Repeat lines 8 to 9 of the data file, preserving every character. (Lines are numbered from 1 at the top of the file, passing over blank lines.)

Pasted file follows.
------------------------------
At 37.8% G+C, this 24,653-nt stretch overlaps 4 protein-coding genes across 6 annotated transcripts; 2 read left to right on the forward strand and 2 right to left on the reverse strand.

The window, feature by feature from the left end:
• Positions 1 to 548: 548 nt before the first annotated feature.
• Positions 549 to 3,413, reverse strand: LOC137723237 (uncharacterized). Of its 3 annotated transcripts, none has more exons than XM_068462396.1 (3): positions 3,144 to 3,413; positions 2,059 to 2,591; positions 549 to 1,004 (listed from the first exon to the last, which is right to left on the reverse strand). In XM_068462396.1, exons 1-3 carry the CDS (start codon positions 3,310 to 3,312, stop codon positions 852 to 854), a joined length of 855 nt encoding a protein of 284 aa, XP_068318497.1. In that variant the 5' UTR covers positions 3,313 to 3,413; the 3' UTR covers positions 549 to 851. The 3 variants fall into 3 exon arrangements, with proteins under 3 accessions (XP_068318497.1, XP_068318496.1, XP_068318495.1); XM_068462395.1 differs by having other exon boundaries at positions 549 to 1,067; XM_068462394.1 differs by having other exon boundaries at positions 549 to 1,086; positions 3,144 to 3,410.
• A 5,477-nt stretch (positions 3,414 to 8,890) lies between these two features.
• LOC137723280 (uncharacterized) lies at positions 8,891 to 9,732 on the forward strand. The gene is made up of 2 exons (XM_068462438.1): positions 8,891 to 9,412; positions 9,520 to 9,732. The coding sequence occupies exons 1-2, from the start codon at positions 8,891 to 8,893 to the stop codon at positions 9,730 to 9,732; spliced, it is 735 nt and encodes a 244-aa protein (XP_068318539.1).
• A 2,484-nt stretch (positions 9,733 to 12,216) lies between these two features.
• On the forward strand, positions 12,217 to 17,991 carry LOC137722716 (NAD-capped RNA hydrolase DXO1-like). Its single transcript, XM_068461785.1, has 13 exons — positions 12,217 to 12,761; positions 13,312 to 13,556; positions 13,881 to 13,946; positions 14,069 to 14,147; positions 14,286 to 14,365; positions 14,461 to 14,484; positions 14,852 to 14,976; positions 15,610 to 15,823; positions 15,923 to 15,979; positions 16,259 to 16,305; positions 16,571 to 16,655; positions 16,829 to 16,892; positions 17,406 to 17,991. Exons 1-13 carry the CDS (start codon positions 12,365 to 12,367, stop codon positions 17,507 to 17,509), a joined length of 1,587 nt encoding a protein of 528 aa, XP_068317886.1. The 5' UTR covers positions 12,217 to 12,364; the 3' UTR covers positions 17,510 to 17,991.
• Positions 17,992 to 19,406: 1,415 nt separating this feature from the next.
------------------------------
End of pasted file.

• On the forward strand, positions 12,217 to 17,991 carry LOC137722716 (NAD-capped RNA hydrolase DXO1-like). Its single transcript, XM_068461785.1, has 13 exons — positions 12,217 to 12,761; positions 13,312 to 13,556; positions 13,881 to 13,946; positions 14,069 to 14,147; positions 14,286 to 14,365; positions 14,461 to 14,484; positions 14,852 to 14,976; positions 15,610 to 15,823; positions 15,923 to 15,979; positions 16,259 to 16,305; positions 16,571 to 16,655; positions 16,829 to 16,892; positions 17,406 to 17,991. Exons 1-13 carry the CDS (start codon positions 12,365 to 12,367, stop codon positions 17,507 to 17,509), a joined length of 1,587 nt encoding a protein of 528 aa, XP_068317886.1. The 5' UTR covers positions 12,217 to 12,364; the 3' UTR covers positions 17,510 to 17,991.
• Positions 17,992 to 19,406: 1,415 nt separating this feature from the next.